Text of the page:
Posted on: December 24, 2009 3:49 pm
Edited on: December 24, 2009 10:49 pm
The NBA and Washington Wizards are investigating Gilbert Arenas for storing firearms in his locker, which would be a violation of the league's gun policy.
After CBSSports.com first reported the incident Thursday, the Wizards released a statement saying that Arenas stored unloaded firearms in a locked container in his locker. The guns were not accompanied by ammunition, the team said. But under league guidelines collectively bargained between the players and owners, players are not permitted to carry firearms on league property or during league business. Arenas, who was previously suspended one game in 2004-05 for violating the NBA's weapons policy, could face league discipline regardless of whether the guns in his locker were loaded. NBA policy does not differentiate between loaded and unloaded guns, according to a person familiar with the guidelines.
“The Wizards organization and Arenas promptly notified the local authorities and the NBA, [and] are cooperating fully with law enforcement during its review of this matter," the team said in its statement.
A person familiar with the probe said the investigation "will be concluded shortly," and that no criminal charges have been filed. The NBA's collective bargaining agreement permits players to legally possess firearms only when they are not on league property or conducting league business.
"We're aware of the situation and are working to gain a full understanding of the facts and relevant legal issues," NBA spokesman Tim Frank said.
Arenas told the Washington Times that the incident occurred around December 10, when he moved the weapons from his home to his lock box at Verizon Center after his daughter was born.
"I decided I didn't want the guns in my house and around the kids anymore, so I took them to my lock box at Verizon Center," Arenas told the newspaper. "Then like a week later, I turned them over to team security and told them to hand them over to the police, because I don't want them anymore. I wouldn't have brought them to D.C. had I known the rules. After my daughter was born, I was just like, 'I don't need these anymore.'”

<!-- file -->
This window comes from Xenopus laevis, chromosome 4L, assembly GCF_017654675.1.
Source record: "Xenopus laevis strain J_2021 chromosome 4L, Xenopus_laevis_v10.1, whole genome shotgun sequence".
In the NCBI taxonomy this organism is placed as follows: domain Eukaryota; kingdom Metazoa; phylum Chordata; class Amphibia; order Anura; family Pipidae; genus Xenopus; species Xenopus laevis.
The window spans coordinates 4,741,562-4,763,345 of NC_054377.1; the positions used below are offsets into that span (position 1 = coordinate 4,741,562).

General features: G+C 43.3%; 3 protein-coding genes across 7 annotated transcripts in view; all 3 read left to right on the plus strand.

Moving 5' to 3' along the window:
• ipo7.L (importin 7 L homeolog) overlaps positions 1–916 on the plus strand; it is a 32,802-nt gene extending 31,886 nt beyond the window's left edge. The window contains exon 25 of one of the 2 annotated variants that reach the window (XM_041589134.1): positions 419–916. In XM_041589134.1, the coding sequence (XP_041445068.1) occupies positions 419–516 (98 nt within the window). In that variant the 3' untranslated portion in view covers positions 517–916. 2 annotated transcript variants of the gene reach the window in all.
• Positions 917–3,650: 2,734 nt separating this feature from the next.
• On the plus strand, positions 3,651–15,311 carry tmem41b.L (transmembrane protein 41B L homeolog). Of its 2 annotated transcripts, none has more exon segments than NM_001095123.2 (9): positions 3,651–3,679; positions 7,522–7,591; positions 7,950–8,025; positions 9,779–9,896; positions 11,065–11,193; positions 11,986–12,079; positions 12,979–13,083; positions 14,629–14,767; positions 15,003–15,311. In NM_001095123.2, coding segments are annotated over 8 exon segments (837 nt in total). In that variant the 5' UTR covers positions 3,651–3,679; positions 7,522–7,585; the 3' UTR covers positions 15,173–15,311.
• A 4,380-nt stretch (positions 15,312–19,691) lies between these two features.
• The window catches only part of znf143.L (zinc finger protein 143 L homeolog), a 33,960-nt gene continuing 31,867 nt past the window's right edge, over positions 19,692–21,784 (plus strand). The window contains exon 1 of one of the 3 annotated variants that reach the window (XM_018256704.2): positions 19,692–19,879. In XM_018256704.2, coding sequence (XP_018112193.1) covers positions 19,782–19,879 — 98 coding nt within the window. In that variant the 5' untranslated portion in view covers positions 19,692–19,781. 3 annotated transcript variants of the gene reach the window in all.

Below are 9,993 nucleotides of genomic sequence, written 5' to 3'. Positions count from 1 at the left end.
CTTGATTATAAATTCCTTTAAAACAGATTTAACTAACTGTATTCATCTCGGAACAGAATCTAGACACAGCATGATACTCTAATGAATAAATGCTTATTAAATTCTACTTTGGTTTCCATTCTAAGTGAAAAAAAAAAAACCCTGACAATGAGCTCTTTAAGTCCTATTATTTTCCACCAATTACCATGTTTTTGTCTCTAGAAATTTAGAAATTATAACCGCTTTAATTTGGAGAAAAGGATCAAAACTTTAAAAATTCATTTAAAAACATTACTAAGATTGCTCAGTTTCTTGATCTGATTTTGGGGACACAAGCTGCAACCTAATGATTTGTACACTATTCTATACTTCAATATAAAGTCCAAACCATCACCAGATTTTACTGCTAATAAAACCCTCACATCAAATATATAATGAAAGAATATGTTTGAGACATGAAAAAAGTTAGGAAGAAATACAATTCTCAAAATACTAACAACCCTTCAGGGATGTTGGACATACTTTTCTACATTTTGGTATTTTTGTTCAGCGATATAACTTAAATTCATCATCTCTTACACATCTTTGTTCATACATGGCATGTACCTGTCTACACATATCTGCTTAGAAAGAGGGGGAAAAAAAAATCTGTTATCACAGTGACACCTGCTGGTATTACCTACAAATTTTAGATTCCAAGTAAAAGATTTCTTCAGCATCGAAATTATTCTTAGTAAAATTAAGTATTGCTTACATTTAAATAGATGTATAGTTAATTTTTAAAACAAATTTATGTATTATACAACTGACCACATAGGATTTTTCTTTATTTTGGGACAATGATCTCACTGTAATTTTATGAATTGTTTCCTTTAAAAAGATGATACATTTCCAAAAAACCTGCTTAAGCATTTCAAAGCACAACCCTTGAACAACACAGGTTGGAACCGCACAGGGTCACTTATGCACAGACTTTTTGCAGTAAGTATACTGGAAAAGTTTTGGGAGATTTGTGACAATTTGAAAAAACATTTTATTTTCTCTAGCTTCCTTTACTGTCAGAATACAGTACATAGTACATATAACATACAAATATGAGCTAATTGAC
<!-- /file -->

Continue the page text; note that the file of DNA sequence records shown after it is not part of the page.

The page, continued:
In 2006, Sebastian Telfair was fined an undisclosed amount after a loaded handgun registered to his girlfriend was found on the team plane at Logan Airport in Boston when Telfair played for the Trail Blazers. Cavaliers guard Delonte West has been indicted on multiple weapons counts in Maryland for riding on his motorcycle Sept. 17 with two loaded handguns, a shotgun, 112 shotgun shells, and an 8.5-inch knife.
Arenas was suspended for the 2004-05 season opener after pleading no contest to a misdemeanor charge of failing to maintain proper registration for a firearm in California while with the Warriors in 2003. The fact that he is a repeat offender could affect the severity of his punishment.
The issue of gun possession is a controversial topic in D.C., where a zero-tolerance ban on firearms possession – even with a license – was struck down by the U.S. Supreme Court in 2008 as a violation of the Second Amendment.
“Anything that involves a firearm in the District of Columbia is a serious issue,” said the person familiar with the Arenas investigation.
Officer Quintin Peterson, spokesman for the Washington, D.C., police department, told the Associated Press he was not aware of an active investigation regarding Arenas.
Gun possession has become a serious concern for NBA commissioner David Stern, who before the 2006 season urged players to keep their guns at home.
“It’s a pretty, I think, widely accepted statistic that if you carry a gun, your chances of being shot by one increase dramatically,” Stern said at the time. “We think this is an alarming subject, that although you’ll read players saying how they feel safer with guns, in fact those guns actually make them less safe. And it’s a real issue.”
The issue of athletes and guns rose to a new level of concern when New York Giants received Plaxico Burress accidentally shot himself in the leg with an illegal handgun he carried into a crowded nightclub in 2008. Burress lost most of his $35 million contract and is serving a two-year prison sentence.
Arenas, in the second year of a six-year, $111 million contract, has been trying to regain his All-Star form after a series of knee injuries limited him to 15 games over the past two seasons. The Wizards (10-17), expected to be one of the top contenders in the East, are off to one of the most disappointing starts in the league.